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New state law on execution methods may...

New state law on execution methods may get clarity from Alabama death penalty case

By: Sid Salter - October 4, 2023

Sid Salter

Columnist Sid Salter writes that there are plenty of legitimate discussions to be had regarding the imposition of the death penalty in Mississippi.

Mississippi currently has 35 inmates on Death Row, according to Mississippi Department of Corrections data – 34 men and one woman. 

National debates and disputes over execution methods in recent years effectively brought executions to a halt even in the 27 states like Mississippi that authorize capital punishment for particularly heinous crimes. 

Those debates have led several states, including Mississippi, Alabama, and Oklahoma, to devise new strategies to get around those chemical debate obstacles. All three states authorized nitrogen hypoxia as a means of execution. Nitrogen hypoxia is a form of suffocation. 

The Wall Street Journal notes that “the 2018 Alabama law approving this method describes it as ‘nitrogen hypoxia,’ but that’s not quite right. Hypoxia means reduction of oxygen levels in the blood. Breathing pure nitrogen induces anoxia, a total depletion of blood oxygen.” 

The nitrogen method has yet to be utilized, but Alabama officials are asking their state Supreme Court to clear the way to do so. That ruling, and the subsequent actual use of it in Alabama, will impact methodologies across the country in death penalty states. 

Mississippi’s law passed in 2022 and gives the Miss. Department of Corrections even stronger latitude in making means of execution decisions. MDOC officials can now choose between lethal injection, nitrogen hypoxia (anoxia), firing squad, or electrocution as the means by which state prisoners are put to death. 

Since 1976, Mississippi has executed 23 prisoners. All were male, 17 were white, and 6 were black. Four were executed in the gas chamber. The remaining 19 were executed by lethal injection. 

Mississippi’s most recent execution was that of Thomas Edwin Loden Jr., a 58-year-old ex-Marine recruiter, who was executed for the Itawamba County murder of Leesa Marie Gray, 16. Loden died by lethal injection. 

The number of Death Row inmates in Mississippi has declined over the last 20 years in that there are about 40 percent fewer inmates awaiting execution. The execution hiatuses fueled by the lethal injection chemical battles ground the process to a near halt and during those hiatuses, inmates died of natural causes or won legal appeals. 

But one inmate, James Billiot, has been on Death Row since his Dec. 1982 conviction for the Thanksgiving Day, 1981, murder of his mother, stepfather and 14-year-old stepsister. The trio was beaten to death with an eight-pound sledgehammer.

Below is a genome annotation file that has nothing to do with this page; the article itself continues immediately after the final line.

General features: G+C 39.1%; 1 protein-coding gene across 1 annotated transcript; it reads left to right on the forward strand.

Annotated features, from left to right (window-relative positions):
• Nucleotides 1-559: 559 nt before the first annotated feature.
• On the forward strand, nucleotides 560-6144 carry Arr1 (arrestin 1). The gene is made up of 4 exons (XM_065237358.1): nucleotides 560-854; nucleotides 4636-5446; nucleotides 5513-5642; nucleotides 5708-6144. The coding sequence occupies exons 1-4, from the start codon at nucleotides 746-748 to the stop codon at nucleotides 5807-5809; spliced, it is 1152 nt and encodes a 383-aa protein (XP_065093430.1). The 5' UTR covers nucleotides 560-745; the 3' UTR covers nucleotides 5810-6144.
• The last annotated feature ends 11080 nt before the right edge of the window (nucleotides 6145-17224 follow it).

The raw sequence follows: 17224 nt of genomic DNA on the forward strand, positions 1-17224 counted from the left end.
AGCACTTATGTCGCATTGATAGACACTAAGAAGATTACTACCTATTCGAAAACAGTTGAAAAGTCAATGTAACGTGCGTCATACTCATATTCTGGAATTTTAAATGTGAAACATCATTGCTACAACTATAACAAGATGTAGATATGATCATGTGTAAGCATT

Still on Mississippi’s Death Row are inmates Anthony Carr, 55, and Robert Simon Jr., 57, who were convicted and sentenced to death for the Feb. 2, 1990, murders of the Carl “Bubba” Parker family at their Walnut community home on Hwy. 322 southwest of Lambert in Quitman County. 

The family left the Riverside Baptist Church Bible study class at about 9 p.m. to return to their home. Parker, 58; his wife Bobbie Jo, 45; daughter Charlotte Jo, 9; and son Gregory, 12, were active in the church where Bobbie Jo served as the church secretary and pianist. 

Murder was the kindest thing that happened to this innocent family during a senseless rampage of torture, assault, arson and robbery. 

There are plenty of legitimate discussions to be had regarding the imposition of the death penalty in Mississippi. What about the morality of the death penalty? What about disparities in who receives the death penalty based on race or economic status? What about Mississippi’s failures to fund a credible, working indigent defense and post-conviction appeal process? 

Mississippi adopted the notion of giving MDOC officials discretion over execution methods as a direct response to roadblocks raised nationally by death penalty opponents. It is a response to shortages of the chemicals used in lethal injection or in the gas chamber caused by varying degrees of legal challenges, corporate shaming, or other public protests. 

As one who has witnessed executions (gas chamber and lethal injections) at the Mississippi State Penitentiary at Parchman, please allow me to point out the absurdity of the notion that we ever had or ever will have a neat, antiseptic method of execution in which there is a guarantee of no pain or suffering on the part of the inmate. 

About the Author(s)
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Sid Salter

Sid Salter is a syndicated columnist. He is Vice President for Strategic Communications at Mississippi State University. Sid is a member of the Mississippi Press Association's Hall of Fame. His syndicated columns have been published in Mississippi and several national newspapers since 1978.